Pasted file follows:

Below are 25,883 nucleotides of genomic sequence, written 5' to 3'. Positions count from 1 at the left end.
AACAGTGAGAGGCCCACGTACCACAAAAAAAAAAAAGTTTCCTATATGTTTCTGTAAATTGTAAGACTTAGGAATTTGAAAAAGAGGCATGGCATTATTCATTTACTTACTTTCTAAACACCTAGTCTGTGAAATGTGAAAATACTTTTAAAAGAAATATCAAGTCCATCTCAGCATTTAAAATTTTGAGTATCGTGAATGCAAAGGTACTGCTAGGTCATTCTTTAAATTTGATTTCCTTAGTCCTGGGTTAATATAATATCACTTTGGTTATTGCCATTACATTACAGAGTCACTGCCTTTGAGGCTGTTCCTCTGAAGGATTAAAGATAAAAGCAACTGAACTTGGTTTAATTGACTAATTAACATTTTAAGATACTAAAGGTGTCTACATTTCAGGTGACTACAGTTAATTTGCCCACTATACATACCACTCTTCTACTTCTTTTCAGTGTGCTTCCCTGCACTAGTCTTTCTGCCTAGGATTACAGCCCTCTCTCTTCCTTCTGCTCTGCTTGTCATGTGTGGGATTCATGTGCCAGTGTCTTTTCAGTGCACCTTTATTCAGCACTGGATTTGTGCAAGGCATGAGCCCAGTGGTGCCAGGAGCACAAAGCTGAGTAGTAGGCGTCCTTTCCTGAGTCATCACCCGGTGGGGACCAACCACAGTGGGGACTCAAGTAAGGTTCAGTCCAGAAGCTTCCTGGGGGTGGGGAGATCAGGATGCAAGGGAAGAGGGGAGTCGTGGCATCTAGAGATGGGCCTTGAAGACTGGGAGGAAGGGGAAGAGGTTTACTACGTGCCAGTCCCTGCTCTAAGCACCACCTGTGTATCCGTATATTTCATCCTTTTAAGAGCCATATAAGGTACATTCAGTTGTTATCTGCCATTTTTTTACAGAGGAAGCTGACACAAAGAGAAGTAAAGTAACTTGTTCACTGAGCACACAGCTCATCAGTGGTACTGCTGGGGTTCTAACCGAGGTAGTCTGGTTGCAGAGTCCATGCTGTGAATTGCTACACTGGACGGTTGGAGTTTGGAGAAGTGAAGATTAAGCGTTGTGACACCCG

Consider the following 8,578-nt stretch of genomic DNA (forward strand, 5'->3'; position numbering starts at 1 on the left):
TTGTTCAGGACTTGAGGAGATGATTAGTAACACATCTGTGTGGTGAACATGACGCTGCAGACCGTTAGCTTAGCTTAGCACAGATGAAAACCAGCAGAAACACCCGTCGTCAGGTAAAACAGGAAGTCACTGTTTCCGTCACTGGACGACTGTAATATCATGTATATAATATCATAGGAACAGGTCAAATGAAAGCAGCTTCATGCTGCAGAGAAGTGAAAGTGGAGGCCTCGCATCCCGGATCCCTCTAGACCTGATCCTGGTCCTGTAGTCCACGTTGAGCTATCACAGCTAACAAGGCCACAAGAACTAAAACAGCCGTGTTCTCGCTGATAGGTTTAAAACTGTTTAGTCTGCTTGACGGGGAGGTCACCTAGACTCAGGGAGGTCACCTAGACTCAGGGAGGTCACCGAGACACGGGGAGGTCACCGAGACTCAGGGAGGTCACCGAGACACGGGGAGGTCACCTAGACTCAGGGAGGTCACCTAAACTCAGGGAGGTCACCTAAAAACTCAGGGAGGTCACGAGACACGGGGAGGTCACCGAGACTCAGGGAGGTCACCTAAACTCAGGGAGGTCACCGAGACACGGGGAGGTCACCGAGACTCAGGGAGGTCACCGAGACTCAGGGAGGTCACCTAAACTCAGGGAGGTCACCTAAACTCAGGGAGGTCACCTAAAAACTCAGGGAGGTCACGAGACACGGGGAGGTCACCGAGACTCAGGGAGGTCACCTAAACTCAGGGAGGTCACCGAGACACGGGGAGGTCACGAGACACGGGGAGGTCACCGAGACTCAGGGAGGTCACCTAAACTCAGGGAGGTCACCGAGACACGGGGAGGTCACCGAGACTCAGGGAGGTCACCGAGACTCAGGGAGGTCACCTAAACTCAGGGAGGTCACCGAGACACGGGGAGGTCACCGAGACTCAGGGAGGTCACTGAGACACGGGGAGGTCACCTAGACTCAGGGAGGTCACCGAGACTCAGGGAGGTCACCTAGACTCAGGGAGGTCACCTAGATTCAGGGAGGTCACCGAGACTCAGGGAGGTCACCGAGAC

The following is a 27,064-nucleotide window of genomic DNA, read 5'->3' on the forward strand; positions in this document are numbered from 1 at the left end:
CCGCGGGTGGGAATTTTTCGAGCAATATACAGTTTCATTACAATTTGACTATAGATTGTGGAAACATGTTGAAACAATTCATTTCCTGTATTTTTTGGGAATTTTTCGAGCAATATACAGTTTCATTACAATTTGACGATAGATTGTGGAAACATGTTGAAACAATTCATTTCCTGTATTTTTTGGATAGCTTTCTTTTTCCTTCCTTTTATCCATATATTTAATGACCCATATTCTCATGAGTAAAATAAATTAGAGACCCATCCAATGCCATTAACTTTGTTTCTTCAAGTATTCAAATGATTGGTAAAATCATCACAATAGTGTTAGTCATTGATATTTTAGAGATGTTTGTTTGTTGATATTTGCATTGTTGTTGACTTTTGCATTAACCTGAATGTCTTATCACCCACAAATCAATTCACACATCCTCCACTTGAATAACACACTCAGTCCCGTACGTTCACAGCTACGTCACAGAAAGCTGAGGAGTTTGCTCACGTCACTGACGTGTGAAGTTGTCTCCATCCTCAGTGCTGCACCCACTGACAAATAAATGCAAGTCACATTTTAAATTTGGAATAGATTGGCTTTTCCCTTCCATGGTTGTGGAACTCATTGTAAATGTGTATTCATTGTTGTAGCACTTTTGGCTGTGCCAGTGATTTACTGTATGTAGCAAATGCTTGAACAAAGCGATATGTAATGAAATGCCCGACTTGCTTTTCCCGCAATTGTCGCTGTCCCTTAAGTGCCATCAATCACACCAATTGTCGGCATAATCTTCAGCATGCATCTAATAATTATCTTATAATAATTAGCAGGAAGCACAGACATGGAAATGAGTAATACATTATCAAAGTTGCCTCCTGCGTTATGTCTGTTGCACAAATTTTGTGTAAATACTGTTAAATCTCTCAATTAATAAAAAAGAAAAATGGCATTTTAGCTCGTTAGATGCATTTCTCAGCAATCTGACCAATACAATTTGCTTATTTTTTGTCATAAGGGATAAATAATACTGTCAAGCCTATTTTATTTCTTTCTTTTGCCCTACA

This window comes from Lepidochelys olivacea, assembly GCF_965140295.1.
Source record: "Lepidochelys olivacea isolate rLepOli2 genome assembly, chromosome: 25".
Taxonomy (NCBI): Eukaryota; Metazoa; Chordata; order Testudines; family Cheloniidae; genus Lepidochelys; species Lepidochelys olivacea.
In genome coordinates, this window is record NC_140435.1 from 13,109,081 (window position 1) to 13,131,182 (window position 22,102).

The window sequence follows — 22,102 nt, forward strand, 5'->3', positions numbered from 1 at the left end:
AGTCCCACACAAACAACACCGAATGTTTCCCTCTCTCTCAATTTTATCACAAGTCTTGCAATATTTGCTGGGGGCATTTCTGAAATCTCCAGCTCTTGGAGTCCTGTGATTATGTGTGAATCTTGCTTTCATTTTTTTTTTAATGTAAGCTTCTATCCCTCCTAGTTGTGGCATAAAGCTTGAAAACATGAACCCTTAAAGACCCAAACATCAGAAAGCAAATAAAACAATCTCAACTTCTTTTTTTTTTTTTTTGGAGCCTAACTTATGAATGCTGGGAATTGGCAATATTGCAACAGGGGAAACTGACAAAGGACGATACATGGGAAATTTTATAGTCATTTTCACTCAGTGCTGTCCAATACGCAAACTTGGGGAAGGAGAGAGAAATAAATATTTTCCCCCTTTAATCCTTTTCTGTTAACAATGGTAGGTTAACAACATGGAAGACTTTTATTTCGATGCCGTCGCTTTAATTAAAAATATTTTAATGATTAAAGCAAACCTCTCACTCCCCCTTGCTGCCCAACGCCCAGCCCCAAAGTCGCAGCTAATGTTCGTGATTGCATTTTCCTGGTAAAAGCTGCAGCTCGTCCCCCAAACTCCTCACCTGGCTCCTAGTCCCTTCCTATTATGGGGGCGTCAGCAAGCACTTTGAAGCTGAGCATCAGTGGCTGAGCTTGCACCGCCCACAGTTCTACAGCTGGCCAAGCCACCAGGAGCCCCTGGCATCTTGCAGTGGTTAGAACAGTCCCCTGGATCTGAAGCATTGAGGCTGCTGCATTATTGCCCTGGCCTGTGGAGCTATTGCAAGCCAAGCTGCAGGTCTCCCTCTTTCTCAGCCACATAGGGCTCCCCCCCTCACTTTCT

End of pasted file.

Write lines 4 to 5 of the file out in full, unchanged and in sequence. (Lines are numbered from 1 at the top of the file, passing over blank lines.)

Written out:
TTGTTCAGGACTTGAGGAGATGATTAGTAACACATCTGTGTGGTGAACATGACGCTGCAGACCGTTAGCTTAGCTTAGCACAGATGAAAACCAGCAGAAACACCCGTCGTCAGGTAAAACAGGAAGTCACTGTTTCCGTCACTGGACGACTGTAATATCATGTATATAATATCATAGGAACAGGTCAAATGAAAGCAGCTTCATGCTGCAGAGAAGTGAAAGTGGAGGCCTCGCATCCCGGATCCCTCTAGACCTGATCCTGGTCCTGTAGTCCACGTTGAGCTATCACAGCTAACAAGGCCACAAGAACTAAAACAGCCGTGTTCTCGCTGATAGGTTTAAAACTGTTTAGTCTGCTTGACGGGGAGGTCACCTAGACTCAGGGAGGTCACCTAGACTCAGGGAGGTCACCGAGACACGGGGAGGTCACCGAGACTCAGGGAGGTCACCGAGACACGGGGAGGTCACCTAGACTCAGGGAGGTCACCTAAACTCAGGGAGGTCACCTAAAAACTCAGGGAGGTCACGAGACACGGGGAGGTCACCGAGACTCAGGGAGGTCACCTAAACTCAGGGAGGTCACCGAGACACGGGGAGGTCACCGAGACTCAGGGAGGTCACCGAGACTCAGGGAGGTCACCTAAACTCAGGGAGGTCACCTAAACTCAGGGAGGTCACCTAAAAACTCAGGGAGGTCACGAGACACGGGGAGGTCACCGAGACTCAGGGAGGTCACCTAAACTCAGGGAGGTCACCGAGACACGGGGAGGTCACGAGACACGGGGAGGTCACCGAGACTCAGGGAGGTCACCTAAACTCAGGGAGGTCACCGAGACACGGGGAGGTCACCGAGACTCAGGGAGGTCACCGAGACTCAGGGAGGTCACCTAAACTCAGGGAGGTCACCGAGACACGGGGAGGTCACCGAGACTCAGGGAGGTCACTGAGACACGGGGAGGTCACCTAGACTCAGGGAGGTCACCGAGACTCAGGGAGGTCACCTAGACTCAGGGAGGTCACCTAGATTCAGGGAGGTCACCGAGACTCAGGGAGGTCACCGAGAC

The following is a 27,064-nucleotide window of genomic DNA, read 5'->3' on the forward strand; positions in this document are numbered from 1 at the left end: